Phil Ryan has run 137,232 miles (April 30, 2014)

Phil Ryan
Millis, MA
DOB: 10-11-42
 I started running at the age of 17 as a Freshmen at SUNY at Brockport, NY, on the X-C team in the Fall of 1960. I didn't keep any  specific training records  for my 4 years of X-C and the Track seasons. In the spring of 1965 while attending graduate school at BU and running in NE road races, I was persuaded to join the BAA running club by Jock Semple. He became my main motivator/mentor and friend. On May,1 1966, I started my 1st year Training Logbook which I have kept yearly since that time as well as running for the BAA in various road races. Some of my personal running related highlights would be the following. Best Marathon - 2:29:42 - Syracuse,N.Y. -1st in 1970 -Best Boston -1970 - 2:31:07(35th) Best Mileage  year - 5,448 - 1971 (2 years over 5,000),  Best Week - 175 ,  Best 1 Hour run(track) - 11miles& 865 yds ,  Member of the BAA team (3) which won the National 30K  in 1969 - ran in the Springbank International in London, Ont. 1970 -( 12 miles) - 12th place - 61:35   Selected to the USA Olympic Training camp at Washington State in 1970. Qualified tor 2 Olympic Marathon trials and also selected by USOC as one of the 10 participants to represent the US at the International Olympic Academy in Greece in 1972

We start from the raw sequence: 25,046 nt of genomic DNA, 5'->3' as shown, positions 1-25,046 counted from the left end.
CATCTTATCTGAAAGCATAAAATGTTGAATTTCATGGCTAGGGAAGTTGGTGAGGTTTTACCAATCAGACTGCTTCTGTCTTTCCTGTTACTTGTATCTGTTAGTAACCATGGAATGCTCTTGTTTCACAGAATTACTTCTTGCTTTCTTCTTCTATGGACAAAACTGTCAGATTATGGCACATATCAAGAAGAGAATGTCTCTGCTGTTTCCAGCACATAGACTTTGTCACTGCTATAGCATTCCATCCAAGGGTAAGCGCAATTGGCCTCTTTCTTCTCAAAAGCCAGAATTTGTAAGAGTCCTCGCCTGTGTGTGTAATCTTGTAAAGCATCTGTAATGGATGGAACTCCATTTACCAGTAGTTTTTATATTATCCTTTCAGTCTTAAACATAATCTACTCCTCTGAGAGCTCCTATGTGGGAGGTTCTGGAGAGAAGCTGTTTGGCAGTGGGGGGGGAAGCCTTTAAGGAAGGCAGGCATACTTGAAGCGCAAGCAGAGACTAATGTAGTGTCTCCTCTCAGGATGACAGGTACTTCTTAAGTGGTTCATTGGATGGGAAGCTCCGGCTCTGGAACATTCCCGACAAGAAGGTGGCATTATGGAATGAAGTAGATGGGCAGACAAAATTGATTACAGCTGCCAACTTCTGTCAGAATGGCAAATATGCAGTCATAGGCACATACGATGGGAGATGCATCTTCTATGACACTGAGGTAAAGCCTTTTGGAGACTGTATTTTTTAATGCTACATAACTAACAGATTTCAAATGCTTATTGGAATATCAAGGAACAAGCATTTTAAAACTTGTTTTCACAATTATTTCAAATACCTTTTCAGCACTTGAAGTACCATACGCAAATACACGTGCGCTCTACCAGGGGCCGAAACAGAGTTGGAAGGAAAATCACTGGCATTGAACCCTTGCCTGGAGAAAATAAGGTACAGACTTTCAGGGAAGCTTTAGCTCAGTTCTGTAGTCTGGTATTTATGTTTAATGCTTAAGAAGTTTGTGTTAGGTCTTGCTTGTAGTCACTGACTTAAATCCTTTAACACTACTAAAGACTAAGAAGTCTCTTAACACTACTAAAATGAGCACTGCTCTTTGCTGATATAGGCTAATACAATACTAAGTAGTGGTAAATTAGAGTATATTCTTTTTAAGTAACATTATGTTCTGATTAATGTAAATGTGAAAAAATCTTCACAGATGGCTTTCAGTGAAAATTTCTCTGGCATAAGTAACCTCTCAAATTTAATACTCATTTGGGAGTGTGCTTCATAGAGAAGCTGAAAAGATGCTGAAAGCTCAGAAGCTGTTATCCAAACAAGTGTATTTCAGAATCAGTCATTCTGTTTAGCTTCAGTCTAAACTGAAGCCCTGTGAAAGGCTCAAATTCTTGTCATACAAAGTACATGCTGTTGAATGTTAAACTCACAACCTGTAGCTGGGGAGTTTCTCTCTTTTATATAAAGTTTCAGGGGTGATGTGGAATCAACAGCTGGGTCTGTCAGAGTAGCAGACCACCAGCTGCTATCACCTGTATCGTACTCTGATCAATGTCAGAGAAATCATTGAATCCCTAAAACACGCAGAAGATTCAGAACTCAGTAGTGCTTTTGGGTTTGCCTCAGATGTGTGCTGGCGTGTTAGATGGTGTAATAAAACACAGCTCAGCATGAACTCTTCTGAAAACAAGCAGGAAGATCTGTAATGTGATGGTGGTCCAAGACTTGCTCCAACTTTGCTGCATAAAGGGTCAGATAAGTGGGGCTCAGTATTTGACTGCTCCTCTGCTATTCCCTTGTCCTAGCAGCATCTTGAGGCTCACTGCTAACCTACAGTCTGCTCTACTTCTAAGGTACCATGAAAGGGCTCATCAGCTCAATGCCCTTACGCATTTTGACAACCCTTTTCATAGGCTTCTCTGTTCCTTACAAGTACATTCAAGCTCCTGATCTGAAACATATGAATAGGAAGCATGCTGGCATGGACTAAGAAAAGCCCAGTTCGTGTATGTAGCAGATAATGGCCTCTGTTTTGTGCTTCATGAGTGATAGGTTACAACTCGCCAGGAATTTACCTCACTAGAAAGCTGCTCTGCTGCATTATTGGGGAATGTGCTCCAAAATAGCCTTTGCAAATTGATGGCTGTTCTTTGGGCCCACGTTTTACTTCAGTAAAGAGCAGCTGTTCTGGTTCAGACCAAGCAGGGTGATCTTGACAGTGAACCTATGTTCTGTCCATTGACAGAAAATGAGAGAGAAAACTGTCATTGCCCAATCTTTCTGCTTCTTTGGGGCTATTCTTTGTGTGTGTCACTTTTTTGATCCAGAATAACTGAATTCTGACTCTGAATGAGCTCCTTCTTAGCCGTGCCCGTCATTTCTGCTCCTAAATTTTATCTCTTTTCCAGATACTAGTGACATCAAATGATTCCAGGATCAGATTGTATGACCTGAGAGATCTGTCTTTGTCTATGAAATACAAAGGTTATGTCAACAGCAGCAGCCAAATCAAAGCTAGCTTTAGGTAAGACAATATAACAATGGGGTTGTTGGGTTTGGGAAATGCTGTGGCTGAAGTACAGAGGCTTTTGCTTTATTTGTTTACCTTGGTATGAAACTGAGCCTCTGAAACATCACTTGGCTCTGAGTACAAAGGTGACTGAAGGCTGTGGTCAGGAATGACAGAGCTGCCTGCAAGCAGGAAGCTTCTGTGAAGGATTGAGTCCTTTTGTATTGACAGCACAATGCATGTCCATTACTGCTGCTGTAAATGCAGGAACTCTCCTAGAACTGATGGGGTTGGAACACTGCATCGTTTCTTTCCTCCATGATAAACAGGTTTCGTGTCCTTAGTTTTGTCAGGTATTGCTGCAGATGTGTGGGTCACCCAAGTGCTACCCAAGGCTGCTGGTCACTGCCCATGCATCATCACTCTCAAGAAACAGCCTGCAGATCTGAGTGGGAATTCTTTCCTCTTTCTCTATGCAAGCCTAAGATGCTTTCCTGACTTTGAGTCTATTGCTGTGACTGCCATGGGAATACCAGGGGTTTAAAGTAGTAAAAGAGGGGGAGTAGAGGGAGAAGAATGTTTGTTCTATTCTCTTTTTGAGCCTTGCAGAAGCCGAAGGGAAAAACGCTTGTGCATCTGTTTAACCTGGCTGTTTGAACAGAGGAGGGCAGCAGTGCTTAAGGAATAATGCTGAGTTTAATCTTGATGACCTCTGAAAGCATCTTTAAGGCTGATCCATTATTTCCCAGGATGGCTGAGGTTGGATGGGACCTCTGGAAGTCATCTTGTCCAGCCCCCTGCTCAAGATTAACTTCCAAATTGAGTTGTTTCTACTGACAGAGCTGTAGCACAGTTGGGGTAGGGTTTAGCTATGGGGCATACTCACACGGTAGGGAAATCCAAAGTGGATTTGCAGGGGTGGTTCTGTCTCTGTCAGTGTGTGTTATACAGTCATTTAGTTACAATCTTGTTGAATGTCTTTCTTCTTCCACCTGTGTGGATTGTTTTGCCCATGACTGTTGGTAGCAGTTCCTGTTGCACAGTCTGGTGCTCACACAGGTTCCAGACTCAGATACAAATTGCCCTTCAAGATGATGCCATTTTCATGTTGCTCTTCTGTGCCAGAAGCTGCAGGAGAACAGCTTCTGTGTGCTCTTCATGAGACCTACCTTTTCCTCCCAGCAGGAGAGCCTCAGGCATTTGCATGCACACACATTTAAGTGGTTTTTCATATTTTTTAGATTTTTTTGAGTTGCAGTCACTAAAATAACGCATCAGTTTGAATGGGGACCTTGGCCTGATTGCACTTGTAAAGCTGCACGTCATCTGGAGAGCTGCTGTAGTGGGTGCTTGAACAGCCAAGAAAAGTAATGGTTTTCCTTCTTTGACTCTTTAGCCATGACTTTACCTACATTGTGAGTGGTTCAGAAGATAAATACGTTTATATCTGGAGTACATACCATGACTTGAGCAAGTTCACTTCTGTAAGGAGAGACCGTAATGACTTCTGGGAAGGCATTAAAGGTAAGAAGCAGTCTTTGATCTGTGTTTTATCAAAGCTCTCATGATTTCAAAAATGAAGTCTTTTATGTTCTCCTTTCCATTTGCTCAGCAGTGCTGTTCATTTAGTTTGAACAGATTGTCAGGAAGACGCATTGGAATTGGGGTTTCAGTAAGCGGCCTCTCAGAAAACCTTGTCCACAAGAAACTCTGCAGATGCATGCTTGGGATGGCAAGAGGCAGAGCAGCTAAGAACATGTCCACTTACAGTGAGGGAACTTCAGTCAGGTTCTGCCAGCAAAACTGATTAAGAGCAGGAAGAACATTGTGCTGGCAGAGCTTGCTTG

Sue O'Malley has run 100,000 miles (March, 2014)

Sue O’Malley
Port Orange, Fla.
DOB: 15-07-1960
I have been running since 1974, when I was a student at Stroudsburg High School. I did well
in track (we did not have cross-country at the time), and I competed in district as an individual.
I was undefeated for four years in the mile and three years in the two mile, winning seven
Centennial League championships. My coach told me I wouldn’t go far in running, because “I
had no leg speed.”

I continued to enjoy success at what was then East Stroudsburg State College (East
Stroudsburg University), earning AIAW All-American honors in the 10,000, eight Pa. state titles
and set a record in the 10,000 that stood for 30 years before being recently broken. I was later
inducted into the school’s hall of fame.

After college, I continued to compete in road races around the region, with my friends Woody
Geary, Ed Krawitz and my future husband, J.J. O’Malley. In fact, J.J. took me to my first
marathon in 1982, telling me we were going to a Jets-Dolphins game with a stop in New Jersey
for the Sri Chimnoy Marathon. I had no aspirations of running marathons at the time; J.J. felt my
training base was good enough to race the distance. I went out easy and hooked up with Paul
Fetscher, who told me stories that kept me laughing much of the way. I finished in 2:58, also the
first woman finisher.

Later that year I ran 2:55 at the Marine Corps Marathon (fifth woman), and came back and won
the event the following year in 2:45 – which qualified me for the first U.S. Women’s Olympic